A Ship in Harbour

Kate Edwards

I didn’t know how long I’d been up on deck, battling forty-knot winds and helping set sails I had no obligation to assist with. My shift had officially ended hours ago, and the other members of my watch had left to at least attempt sleep. All I knew was that however hellish the weather was up here, it was better by far than conditions down below.

It was somewhere between midnight and sunrise; the horizon was invisible in the bleak and unending darkness, and cold, salty spray buffeted my face with each crashing wave.

The door was closed, golden light seeping through the keyhole and tempting me like a siren’s voice to the promise of warmth and shelter and a bed to sleep on – but I couldn’t. I wasn’t ready. It wasn’t safe.

I’d been down during my shift, the only one still level-headed enough to do the rounds, and things were okay then. I was brave. I was strong. I was also doped up on double-strength anti-nausea tablets, but I was hardly going to tell the others this and dissolve the view they had of me as some hardened sea-dog, some unstoppable force.

“Strength through adversity,” the captain had said of me earlier after I’d single-handedly set the jib, the others hanging incapacitated over the gunnels and relinquishing their dinners to the churning sea. In a way he was right, but in a way he was wrong. Adversity to me was not the voyage itself. It wasn’t the rain, the cold, the wind, the scaling of the foremast in strong swell with only a rope and a metal clip keeping me from plunging into the ocean’s abyss. Adversity to me was being outwardly unaffected but inwardly scared shitless of the state of my fellow crew members.


“You should get some rest,” said the navigator when I offered to take the helm for what must have been at least the fifth time that night. I shook my head.

“I can’t face it,” I breathed. I’d heard the other crew talking; heard tales of the situation below. Legs sticking out from under cubicle doors like the wicked witch of the East. Paper bags hoarded by bunksides in gruesome anticipation and unfortunate necessity. Air so foul that many of rational mind chose to bear the elements of their own accord.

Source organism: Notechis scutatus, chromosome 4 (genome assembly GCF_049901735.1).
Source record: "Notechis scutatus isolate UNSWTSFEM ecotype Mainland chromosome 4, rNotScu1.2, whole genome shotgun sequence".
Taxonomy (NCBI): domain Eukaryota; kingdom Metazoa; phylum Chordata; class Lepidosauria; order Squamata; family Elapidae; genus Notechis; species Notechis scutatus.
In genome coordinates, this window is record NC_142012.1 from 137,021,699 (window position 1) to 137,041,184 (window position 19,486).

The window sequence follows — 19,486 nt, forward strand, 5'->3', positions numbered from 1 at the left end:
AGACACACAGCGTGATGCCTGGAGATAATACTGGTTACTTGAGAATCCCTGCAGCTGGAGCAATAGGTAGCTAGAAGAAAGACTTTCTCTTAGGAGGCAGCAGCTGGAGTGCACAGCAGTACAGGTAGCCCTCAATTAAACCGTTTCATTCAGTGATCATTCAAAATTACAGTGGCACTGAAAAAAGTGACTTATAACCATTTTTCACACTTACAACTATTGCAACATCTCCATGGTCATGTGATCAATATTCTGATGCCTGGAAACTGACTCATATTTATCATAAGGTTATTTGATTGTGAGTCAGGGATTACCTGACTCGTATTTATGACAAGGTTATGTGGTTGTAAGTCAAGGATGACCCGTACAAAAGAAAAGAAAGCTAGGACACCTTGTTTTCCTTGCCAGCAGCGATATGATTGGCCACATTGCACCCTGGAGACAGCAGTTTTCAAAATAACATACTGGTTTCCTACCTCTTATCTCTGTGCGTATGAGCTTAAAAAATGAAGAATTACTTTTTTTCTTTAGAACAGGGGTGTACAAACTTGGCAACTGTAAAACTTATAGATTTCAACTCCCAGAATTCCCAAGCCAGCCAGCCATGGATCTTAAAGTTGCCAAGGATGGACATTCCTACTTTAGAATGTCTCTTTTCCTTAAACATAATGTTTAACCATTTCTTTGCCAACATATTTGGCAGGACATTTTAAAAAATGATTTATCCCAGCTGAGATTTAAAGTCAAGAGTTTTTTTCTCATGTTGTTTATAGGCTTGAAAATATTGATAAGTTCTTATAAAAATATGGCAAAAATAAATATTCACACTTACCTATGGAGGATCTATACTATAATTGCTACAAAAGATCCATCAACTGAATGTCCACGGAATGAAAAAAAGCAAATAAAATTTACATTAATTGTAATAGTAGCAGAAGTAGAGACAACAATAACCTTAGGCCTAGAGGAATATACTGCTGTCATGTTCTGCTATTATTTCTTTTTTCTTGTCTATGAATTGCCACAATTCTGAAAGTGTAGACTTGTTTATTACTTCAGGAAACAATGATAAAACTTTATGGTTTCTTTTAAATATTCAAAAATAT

“I can’t face it.”

“But you’ve come this far,” he said softly, kindly. “The worst part’s over. It’ll only get easier from here, believe me. You survived.”

And perhaps…


When we first left the harbour they’d come filing up the ladder like prisoners to the gallows, staggering across the deck like drunks as they fought to keep balance with the pitching of the ship. At first I shut my eyes, my ears - but over time I’d learned to block it out, to focus on the task at hand. There were more important things than those inside my head.

“Furl the main!” the captain had called and I’d pushed aside the thought of other sidelined seamen for the sense of fortitude gained by carrying on. And over time I’d gotten used to this strange reality. And over time I’d struck up conversations with my crippled peers. And once or twice I’d even laughed at their predicament, something I’d never thought myself capable of…


He was right. I’d already come nautical miles in facing my demons.


And I relented. Or perhaps the fear itself relented and I conquered. Whether it was a moment of victory or defeat would remained undecided, but either way I brought my hand to the rust-caked handle, its rough but ornate curvature caressing my cold-numbed fingers, and opened the door. The lights were still on, a fluorescent flickering beating down from the cabin’s steel ceiling, but aside from the hum of the engine and the smashing of the waves it was silent. There were no signs of life. I descended.

The stairwell smelled musty but not, like I feared, of death. It wasn’t good, per se, but it wasn’t that bad. I crept through the chartroom and the galley, the red-tinted lights and now gentle rocking giving the cabin an eerie calm, and arrived at my berth.

Any lingering uneasiness became nothing in the face of hard-won slumber as I climbed to my bunk in silent victory: alive with my conquest and dead to the world.


It’s morning now. I sit at the bow, watching the sun rise on the blue and unbroken horizon, my steaming coffee threatening to spill over the side of the scratched-up plastic mug with each wave, and I smile. We all have fears, but they’re not there to scare us, for us to avoid. They’re there to let us know when something is worth it. A ship in harbour is safe - but that’s not what ships were built for.